Wellness seminar for students

Prevea Sports Medicine and the Kress Center are teaming up to host “College Health 101: Healthy Body, Better Mind” from 6:30 to 8:30 p.m. Thursday (Oct. 22) at the Kress’s Special Events Room. The student-oriented seminar will touch on healthy eating and meal planning, symptoms of general illnesses and when to see a physician, illness prevention, stress and responsible financial strategies. Students should pre-register.

Friday’s NAS Seminar features Visiting Scholar Olabe


The Natural and Applied Sciences Seminar Series is hosting Antxon Olabe Egana from the International Visiting Scholars Program this Friday (Sept. 25). A reception will be held at 3 p.m. in Environmental Sciences Room 317, followed by the seminar “Homo Sapiens and Biosphere: Building Up Hope, Redressing the Climate-Environment Crisis” in ES 301 at 3:30 p.m. The events are free and open to the public.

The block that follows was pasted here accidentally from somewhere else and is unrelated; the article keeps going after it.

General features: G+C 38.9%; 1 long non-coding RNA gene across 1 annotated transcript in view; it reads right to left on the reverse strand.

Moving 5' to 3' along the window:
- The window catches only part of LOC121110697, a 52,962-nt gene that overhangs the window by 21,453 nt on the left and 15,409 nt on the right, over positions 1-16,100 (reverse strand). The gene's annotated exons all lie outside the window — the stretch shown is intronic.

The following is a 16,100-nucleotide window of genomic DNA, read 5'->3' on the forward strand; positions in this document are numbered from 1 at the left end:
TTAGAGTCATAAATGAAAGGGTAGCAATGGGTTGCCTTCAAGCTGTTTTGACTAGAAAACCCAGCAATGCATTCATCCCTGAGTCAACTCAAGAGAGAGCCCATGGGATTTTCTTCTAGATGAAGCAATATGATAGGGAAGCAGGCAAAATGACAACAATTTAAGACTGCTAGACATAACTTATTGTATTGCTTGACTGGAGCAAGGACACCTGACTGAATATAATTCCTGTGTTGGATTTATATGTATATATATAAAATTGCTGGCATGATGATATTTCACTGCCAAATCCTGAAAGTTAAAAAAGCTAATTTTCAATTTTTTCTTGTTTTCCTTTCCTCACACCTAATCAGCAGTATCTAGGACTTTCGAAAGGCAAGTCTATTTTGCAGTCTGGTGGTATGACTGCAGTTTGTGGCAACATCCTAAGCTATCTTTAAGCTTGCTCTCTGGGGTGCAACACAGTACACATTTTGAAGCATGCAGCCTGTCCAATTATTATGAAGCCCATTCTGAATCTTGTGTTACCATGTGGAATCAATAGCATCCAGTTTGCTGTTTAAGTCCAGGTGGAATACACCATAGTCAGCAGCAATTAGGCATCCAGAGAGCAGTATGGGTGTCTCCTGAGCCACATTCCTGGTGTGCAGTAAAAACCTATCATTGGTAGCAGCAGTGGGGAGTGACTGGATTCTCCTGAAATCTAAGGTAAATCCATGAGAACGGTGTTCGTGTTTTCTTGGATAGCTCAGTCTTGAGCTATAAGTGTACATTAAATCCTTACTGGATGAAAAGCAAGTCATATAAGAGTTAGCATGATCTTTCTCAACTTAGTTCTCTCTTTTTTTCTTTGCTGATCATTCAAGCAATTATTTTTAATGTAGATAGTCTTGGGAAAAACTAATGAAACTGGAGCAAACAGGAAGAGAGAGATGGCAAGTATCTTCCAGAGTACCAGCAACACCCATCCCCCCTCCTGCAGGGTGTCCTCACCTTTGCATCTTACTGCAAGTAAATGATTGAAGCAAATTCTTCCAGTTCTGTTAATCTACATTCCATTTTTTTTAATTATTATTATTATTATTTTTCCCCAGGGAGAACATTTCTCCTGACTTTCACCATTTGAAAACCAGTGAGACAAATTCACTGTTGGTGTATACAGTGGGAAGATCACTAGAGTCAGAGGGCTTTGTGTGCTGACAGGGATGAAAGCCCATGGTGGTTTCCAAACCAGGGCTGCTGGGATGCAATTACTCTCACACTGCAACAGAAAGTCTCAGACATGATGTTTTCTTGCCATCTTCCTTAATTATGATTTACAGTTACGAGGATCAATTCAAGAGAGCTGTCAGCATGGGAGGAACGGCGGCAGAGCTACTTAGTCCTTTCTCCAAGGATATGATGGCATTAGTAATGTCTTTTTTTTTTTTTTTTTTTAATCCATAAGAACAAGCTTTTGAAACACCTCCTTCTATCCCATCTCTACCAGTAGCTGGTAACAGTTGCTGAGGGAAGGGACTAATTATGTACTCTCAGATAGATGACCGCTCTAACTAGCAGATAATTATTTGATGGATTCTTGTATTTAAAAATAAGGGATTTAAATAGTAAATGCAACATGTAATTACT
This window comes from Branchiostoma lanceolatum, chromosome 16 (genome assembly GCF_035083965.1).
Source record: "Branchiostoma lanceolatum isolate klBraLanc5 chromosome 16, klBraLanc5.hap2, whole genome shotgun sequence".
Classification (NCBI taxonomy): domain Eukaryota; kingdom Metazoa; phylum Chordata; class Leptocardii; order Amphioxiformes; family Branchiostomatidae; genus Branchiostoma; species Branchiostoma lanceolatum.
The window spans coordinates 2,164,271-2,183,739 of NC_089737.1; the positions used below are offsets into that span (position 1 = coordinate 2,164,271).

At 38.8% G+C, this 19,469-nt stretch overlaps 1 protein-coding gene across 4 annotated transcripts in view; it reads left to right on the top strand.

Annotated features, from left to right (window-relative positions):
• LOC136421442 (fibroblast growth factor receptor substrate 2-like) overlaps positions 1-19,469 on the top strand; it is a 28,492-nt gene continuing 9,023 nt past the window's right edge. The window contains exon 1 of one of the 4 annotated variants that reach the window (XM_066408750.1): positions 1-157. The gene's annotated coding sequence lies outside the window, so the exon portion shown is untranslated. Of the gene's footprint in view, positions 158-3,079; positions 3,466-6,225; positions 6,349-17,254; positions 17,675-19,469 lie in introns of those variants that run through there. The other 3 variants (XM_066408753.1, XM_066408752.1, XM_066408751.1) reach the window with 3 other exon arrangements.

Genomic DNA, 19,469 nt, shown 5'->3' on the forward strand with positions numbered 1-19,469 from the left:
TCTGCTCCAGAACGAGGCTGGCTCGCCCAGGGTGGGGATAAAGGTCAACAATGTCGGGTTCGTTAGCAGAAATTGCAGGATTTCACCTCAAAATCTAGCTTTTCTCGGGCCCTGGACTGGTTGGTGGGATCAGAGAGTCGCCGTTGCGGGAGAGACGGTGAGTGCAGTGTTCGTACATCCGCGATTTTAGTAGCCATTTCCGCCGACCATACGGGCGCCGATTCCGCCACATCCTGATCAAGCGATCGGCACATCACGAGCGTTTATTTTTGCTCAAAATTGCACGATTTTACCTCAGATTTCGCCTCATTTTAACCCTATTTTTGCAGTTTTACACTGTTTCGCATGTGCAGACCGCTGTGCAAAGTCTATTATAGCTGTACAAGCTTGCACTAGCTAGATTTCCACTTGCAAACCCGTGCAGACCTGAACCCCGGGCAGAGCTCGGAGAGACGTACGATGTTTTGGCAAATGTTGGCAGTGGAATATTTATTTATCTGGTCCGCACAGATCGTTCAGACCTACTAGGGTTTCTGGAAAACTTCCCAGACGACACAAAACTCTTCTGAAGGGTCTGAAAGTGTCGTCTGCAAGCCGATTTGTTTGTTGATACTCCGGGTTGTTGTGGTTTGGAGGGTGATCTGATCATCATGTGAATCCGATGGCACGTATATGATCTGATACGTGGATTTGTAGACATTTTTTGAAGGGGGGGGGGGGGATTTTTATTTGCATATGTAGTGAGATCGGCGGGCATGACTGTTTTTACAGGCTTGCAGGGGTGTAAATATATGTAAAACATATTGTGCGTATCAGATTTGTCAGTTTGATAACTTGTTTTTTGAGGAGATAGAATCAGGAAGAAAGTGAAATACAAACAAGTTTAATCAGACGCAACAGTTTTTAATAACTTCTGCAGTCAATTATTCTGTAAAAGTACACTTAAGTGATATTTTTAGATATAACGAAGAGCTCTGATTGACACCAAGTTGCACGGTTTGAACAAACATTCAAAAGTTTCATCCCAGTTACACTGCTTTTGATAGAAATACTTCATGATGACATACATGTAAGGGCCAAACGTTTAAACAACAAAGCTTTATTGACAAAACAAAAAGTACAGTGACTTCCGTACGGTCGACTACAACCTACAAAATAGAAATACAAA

Reminder: Smithsonian official leads seminar on Panama partnership

On Friday (Sept. 18) at 11:40 a.m., Matthew Larsen, director of the Smithsonian Tropical Research Institution, will lead a seminar informing the UW-Green Bay community and the general public on the history and scope of STRI research. Titled “A Century of Smithsonian Science in Panamá,” the program will take place in Room 103 of the University Union. Since 2006, UW-Green Bay has developed close ties with STRI, including an annual student trip to Panama and establishment of a long-term forest research plot in northern Wisconsin. All are welcome to attend Larsen’s presentation.

Panama partnership: Smithsonian official will lead seminar here Sept 18